A Moral Debate on Weakened Immune Systems

She had managed to realize her fears and came down with a cold just a few days before her departure for the trip that would save her soul. She had done all she could to avoid the splash zone of germs that her coworkers paraded around the office, proud of the fact that they were struggling through their illness to still do their job. However, her immune system had taken a beating over the years, and it was no longer strong enough to resist the attacks of the all-too-common cold. She had even followed the recommendation of her doctor, against her personal preferences, to have the flu vaccine this year, which had obviously done her a lot of good this year, as she had already been sick three other times this persistent cold and flu season. Although she had previously been guilty of such practices, she was annoyed that her coworkers had the audacity to show up sick and contagious, just to prove a point that they were dedicated to their job. Their dedication however was the cause of other’s absenteeism and an overall loss of productivity for the office. She had to use all of her sick days, because her coworkers refused to use theirs. This had become a consistent issue in her life, and her mind and body were both tired of it.

She had forced herself to power through many a day in the past, miserable with head congestion and an upset stomach. She had done as she was taught, loaded up on cold meds, and dragged her exhausted body into work in order to show her dedication to the position she held and the paycheck she depended on. She had coughed all over her fellow coworkers, puked in many an employee bathroom, and even exposed an entire plane to strep throat. Her boss had peeled her off of a bathroom floor before, completely dehydrated and passing out, but refusing to leave her post as to not inconvenience her coworkers and the hotel guests she was responsible for serving. She was the poster child for hypocrisy in this matter, but karma was determined to remind her of her past faults. She was now victim to the same selfish act that she had performed in the past.  She recognized the need for change in attitude in regards to working while sick, and was determined to make it happen in the office that she now managed, but it needs to happen on a larger scale than that. As an American, we are told that your work ethic is what makes or breaks you in this job market, and any sign of weakness is a potential opportunity for you to lose your job to someone who is more able bodied and dedicated than you. We applaud the workers who make it into work with an obvious strain on their face, willing to soldier through their personal struggle for the good of productivity. Although we avoid interaction with them the entire day, we allow our coworkers and employees to continue sitting in misery at their desks, working at half capacity until they are too exhausted and need to be sent home. We keep a stash of cold meds in our desk drawers, ready to suppress the warning symptoms that alert us to our body needing rest. We soldier on for the sake of money and out of fear, because no one has told us that we are only human, and it’s understandable if we catch a cold or have an upset stomach from time to time. There is no leniency when it comes to showing up to work, understandably so, but companies not providing sick days to their employees is a crime against humanity and our culture. In doing so, those companies are telling their employees that they expect them to work at impossible levels of productivity, that can only be expected from machines. Humans are not machines, and we are all subject to the occasional illness or ailment, no matter how healthy you might be or how many precautions you take to protect your health.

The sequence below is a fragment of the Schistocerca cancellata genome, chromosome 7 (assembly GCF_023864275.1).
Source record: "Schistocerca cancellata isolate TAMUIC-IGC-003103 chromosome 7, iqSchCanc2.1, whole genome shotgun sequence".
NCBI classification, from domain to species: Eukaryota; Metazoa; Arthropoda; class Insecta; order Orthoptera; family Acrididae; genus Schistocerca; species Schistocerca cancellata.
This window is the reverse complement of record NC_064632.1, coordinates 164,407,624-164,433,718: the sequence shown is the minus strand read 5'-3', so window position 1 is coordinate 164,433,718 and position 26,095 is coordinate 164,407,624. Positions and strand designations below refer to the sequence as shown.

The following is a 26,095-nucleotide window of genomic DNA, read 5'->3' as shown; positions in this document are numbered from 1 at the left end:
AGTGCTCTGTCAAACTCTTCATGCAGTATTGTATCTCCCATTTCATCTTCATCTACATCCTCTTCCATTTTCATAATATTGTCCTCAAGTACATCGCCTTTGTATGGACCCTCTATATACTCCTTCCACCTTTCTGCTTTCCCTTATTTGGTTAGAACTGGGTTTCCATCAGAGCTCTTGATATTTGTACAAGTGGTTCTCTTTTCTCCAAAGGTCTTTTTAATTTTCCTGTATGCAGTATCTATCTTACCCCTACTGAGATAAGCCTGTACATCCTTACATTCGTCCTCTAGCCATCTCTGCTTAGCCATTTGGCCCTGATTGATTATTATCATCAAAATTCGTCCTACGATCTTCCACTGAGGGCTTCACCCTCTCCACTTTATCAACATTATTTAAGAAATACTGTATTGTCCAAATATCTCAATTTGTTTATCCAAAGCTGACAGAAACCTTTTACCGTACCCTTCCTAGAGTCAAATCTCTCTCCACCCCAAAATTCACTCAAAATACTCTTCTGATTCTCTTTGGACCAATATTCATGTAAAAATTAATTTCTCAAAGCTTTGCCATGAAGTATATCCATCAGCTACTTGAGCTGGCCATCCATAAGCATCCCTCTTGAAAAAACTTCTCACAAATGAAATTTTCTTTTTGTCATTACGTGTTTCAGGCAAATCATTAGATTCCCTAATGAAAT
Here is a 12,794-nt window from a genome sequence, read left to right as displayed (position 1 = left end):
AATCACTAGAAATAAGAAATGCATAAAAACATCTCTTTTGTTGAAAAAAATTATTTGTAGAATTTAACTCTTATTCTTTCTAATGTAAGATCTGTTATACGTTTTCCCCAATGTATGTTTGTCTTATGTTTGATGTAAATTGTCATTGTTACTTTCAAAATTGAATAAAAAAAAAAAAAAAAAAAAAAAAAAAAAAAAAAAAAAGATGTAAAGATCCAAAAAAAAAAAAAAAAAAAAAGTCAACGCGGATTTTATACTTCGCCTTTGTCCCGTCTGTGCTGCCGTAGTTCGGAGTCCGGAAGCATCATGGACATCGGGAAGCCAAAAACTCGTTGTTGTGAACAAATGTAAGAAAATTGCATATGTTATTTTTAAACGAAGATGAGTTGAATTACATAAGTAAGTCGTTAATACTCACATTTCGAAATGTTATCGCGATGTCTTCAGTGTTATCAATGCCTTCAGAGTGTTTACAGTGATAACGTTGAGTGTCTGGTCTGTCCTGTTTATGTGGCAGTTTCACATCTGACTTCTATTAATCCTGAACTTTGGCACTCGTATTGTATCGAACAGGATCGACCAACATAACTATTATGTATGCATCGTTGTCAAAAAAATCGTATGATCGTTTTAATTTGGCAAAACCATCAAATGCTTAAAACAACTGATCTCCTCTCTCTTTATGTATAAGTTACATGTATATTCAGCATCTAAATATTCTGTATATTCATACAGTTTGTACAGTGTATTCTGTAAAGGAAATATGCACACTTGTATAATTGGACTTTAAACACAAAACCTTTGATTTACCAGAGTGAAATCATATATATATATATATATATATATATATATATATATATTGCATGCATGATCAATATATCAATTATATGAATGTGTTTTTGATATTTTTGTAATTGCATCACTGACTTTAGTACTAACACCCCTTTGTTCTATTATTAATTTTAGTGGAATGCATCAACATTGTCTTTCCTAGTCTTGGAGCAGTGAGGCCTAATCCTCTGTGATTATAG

She had recently begun to listen to her own body, and would not allow her employer to change that new habit. When she was sick, she stayed home and allowed her body the rest it needed. She knew that she was not nearly as productive when she had to waste her limited energy on getting dressed and driving into work, so she made the less selfish choice to stay home, not contaminate the office, and work from the confines of quarantine. Yet, she felt guilty and relieved all at once when making that decision. She knew she was doing the right thing in her mind, but she was unsure that her actions would be viewed favorably by her bosses and coworkers, or if her recent illness before taking a month off of work, would leave her with a job at all when she returned. She was afraid that because she had decided to make healthier decisions for herself, and place work as less of priority for her mental health, that she would be out of the opportunity to make a living at all. She knew she was a good, intelligent worker, and incredibly productive when she was in the office, however that was always forgotten in the face of glaring absenteeism from work, and she knew that. So she enjoyed her sick days while she could, uncertain that instating the new view on going to work sick would have any lasting effect, as it might be the very cause of what looses her that position of influence in the first place.


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